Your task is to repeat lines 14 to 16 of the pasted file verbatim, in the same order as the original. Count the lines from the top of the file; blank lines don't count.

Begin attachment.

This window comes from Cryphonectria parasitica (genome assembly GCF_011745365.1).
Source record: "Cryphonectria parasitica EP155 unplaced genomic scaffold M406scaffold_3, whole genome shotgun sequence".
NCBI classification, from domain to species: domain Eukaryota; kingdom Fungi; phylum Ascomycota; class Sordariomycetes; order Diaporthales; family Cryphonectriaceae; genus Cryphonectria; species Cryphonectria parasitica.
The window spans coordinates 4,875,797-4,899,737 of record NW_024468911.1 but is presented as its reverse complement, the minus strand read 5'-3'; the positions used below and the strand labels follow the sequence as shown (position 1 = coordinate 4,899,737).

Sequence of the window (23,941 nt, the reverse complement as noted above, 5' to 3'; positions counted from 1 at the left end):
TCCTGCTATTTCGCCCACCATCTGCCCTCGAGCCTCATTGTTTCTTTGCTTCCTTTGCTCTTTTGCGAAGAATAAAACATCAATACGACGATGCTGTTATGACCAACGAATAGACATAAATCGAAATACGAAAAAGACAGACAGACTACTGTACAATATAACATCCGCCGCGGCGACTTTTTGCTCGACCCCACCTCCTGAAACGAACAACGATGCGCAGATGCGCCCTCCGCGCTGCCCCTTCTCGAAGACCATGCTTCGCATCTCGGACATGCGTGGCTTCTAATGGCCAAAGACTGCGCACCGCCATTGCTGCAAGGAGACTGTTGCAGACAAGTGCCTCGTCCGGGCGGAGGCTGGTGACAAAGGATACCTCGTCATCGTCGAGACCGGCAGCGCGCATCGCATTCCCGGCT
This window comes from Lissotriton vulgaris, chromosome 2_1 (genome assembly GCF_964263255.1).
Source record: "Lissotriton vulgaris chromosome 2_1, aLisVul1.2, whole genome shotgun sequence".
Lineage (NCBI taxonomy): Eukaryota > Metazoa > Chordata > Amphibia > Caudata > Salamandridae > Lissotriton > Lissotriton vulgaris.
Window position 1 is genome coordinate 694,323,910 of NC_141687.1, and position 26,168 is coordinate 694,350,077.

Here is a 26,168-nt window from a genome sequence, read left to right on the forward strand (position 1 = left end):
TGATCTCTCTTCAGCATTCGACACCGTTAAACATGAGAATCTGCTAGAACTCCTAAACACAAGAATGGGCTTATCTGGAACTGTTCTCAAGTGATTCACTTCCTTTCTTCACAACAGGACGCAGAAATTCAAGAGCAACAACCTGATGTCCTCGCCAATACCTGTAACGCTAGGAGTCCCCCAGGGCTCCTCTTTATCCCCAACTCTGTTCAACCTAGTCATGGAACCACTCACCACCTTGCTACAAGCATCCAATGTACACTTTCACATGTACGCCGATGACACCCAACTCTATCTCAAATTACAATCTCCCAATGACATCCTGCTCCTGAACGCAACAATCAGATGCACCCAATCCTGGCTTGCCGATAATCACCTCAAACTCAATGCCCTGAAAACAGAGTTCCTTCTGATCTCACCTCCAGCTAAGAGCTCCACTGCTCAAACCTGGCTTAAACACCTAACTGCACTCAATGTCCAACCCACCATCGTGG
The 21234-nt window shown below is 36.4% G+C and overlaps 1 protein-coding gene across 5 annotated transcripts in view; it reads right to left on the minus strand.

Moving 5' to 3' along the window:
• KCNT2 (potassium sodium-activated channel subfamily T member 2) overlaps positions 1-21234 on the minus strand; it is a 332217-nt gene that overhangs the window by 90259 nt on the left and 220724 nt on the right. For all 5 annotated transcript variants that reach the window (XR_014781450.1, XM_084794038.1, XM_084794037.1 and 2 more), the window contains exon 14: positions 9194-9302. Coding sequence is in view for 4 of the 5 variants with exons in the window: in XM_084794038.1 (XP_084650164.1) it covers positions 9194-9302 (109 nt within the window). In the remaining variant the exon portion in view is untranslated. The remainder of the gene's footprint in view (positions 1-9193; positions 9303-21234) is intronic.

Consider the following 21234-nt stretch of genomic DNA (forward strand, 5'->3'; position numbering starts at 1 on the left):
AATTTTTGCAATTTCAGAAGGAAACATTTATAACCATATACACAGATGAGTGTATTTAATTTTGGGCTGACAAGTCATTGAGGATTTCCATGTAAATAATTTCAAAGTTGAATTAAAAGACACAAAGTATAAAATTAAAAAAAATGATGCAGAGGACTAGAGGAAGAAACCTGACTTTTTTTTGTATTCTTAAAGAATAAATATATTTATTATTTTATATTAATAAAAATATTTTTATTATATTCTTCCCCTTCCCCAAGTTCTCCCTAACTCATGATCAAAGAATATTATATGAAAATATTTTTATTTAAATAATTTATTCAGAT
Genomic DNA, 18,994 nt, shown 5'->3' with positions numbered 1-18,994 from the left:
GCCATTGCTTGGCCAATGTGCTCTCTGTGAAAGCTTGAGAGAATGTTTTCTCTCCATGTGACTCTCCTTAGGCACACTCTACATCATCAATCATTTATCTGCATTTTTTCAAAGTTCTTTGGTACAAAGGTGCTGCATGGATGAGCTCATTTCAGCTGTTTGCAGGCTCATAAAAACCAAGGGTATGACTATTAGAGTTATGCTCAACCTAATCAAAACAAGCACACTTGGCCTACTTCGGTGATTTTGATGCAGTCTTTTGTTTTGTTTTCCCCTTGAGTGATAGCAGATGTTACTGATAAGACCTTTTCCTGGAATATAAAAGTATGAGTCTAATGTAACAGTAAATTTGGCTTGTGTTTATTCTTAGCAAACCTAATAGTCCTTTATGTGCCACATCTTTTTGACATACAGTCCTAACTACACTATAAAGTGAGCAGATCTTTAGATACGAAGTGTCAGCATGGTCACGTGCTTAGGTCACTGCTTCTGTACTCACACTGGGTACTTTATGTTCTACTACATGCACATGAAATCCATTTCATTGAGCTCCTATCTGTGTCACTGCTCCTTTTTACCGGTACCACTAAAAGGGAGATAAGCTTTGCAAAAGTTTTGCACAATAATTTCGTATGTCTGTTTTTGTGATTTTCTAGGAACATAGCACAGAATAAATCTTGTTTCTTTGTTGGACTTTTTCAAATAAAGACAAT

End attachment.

Moving 5' to 3' along the window:
• KCNT2 (potassium sodium-activated channel subfamily T member 2) overlaps positions 1-21234 on the minus strand; it is a 332217-nt gene that overhangs the window by 90259 nt on the left and 220724 nt on the right. For all 5 annotated transcript variants that reach the window (XR_014781450.1, XM_084794038.1, XM_084794037.1 and 2 more), the window contains exon 14: positions 9194-9302. Coding sequence is in view for 4 of the 5 variants with exons in the window: in XM_084794038.1 (XP_084650164.1) it covers positions 9194-9302 (109 nt within the window). In the remaining variant the exon portion in view is untranslated. The remainder of the gene's footprint in view (positions 1-9193; positions 9303-21234) is intronic.

Consider the following 21234-nt stretch of genomic DNA (forward strand, 5'->3'; position numbering starts at 1 on the left):